Exploring point distribution in the English Premier League

August 17, 2018
By

(This article was first published on R – Statistical Odds & Ends, and kindly contributed to R-bloggers)

I recently got a hold of table standings for the English Premier League (EPL) for the past 10 years. In this post, I want to explore the question: How similar are the point distributions across seasons?

Code for the figures found in this post can be found here.

The first plot I made was a histogram for each Season:

The default setting of 30 bins for the histogram results seems too granular for this situation, with most bars having just 1 observation. It is also difficult to compare the shapes of the histograms across the panels.

The next plot seeks to remedy these issues by (i) plotting smoothed densities instead of histograms, and (ii) plotting the densities for all the seasons on the same figure:

Since the density plots seem to bunch up pretty well, it looks like the point distribution is fairly stable across years. The distribution looks almost bimodal, with a clear peak around 40 points, and a much smaller peak in the region of 70-75 points. These features become more obvious when we plot the smoothed density estimate for all the years combined:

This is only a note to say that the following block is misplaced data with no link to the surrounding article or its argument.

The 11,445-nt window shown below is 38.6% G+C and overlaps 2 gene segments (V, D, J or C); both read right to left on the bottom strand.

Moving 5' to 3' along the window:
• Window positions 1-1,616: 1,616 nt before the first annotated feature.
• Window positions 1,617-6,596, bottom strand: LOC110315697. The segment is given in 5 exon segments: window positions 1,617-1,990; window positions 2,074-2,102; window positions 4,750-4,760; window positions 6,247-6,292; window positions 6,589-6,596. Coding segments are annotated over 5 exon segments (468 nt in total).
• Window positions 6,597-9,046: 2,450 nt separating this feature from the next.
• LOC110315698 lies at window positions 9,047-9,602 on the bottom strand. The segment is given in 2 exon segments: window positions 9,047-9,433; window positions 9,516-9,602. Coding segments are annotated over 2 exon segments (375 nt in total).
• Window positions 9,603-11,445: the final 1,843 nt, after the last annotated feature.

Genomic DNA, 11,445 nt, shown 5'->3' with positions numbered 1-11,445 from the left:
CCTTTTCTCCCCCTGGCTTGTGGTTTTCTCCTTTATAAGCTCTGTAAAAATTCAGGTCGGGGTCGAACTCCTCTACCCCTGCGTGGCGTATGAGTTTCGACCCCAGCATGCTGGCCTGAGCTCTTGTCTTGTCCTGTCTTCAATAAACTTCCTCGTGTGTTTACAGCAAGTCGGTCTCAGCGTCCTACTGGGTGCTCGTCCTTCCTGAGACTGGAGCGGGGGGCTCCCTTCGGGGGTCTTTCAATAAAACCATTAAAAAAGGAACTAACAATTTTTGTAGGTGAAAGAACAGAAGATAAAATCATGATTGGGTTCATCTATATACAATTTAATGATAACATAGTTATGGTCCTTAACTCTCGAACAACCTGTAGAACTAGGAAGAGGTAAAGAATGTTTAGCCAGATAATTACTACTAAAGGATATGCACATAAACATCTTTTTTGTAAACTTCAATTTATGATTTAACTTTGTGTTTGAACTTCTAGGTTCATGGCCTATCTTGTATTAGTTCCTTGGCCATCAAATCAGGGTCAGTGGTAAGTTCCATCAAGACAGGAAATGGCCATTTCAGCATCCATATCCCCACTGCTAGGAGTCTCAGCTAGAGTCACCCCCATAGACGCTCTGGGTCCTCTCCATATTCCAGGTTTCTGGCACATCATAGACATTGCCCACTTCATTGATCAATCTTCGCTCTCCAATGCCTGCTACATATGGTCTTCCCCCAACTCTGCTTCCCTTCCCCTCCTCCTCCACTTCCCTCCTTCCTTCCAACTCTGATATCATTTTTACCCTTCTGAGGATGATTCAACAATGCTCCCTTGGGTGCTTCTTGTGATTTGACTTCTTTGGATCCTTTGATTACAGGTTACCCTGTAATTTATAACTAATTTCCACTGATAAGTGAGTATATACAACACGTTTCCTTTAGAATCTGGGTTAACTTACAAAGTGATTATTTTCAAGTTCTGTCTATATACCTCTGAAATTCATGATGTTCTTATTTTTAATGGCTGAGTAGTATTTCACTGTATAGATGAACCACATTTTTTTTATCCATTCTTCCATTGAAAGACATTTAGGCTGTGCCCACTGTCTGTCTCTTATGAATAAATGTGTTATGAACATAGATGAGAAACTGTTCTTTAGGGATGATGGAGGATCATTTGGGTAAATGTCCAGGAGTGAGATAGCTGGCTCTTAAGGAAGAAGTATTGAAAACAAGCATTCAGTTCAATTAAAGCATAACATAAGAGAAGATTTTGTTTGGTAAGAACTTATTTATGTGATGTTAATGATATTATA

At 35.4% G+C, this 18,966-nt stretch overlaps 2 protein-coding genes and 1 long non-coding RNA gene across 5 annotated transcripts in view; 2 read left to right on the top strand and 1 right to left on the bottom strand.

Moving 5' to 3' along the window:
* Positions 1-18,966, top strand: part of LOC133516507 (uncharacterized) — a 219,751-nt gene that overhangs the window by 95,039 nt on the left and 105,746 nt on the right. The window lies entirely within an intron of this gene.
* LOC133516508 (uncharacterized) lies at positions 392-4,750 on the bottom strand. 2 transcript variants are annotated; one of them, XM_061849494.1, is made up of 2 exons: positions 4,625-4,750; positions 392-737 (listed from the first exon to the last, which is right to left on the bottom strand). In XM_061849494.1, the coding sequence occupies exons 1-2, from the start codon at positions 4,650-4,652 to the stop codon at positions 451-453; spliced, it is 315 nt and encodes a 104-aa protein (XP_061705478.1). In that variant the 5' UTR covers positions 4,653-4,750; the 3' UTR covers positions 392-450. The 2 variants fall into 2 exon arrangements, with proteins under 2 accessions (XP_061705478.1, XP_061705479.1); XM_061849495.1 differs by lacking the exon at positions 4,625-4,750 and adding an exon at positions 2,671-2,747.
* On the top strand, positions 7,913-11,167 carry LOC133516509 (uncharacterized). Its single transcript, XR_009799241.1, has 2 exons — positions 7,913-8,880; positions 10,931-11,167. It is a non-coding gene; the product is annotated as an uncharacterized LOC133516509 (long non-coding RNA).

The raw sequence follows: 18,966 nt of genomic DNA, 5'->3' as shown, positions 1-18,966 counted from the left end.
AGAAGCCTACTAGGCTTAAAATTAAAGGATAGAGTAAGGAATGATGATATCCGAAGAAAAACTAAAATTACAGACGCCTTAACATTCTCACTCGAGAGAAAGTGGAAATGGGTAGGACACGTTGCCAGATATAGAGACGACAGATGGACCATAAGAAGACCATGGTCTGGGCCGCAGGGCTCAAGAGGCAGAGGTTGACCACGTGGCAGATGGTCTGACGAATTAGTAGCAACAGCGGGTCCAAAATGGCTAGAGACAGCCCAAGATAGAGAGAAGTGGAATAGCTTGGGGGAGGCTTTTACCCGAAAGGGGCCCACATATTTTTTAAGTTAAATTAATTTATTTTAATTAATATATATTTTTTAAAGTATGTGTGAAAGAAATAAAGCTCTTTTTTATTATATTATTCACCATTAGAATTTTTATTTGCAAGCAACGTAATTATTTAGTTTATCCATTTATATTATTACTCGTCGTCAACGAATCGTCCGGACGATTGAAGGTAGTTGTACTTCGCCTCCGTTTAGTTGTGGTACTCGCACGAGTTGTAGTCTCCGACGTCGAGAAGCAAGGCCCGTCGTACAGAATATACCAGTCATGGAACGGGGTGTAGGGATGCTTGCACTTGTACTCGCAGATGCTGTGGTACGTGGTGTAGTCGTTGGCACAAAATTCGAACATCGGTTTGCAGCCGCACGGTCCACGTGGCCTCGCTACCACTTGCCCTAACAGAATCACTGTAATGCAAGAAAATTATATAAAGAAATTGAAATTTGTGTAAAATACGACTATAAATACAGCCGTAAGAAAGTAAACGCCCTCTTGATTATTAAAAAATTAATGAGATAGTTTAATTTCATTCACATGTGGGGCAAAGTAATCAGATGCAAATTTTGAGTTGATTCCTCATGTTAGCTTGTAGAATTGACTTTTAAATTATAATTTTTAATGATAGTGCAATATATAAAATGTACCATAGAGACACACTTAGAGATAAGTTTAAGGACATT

Another nice way to visualize the data is using a joy plot. This can be done with the ggridges package:

The joy plot allows us to compare the peaks of the distributions easily across seasons, as well as to detect any temporal trend (if it exists).

 

To leave a comment for the author, please follow the link and comment on their blog: R – Statistical Odds & Ends.

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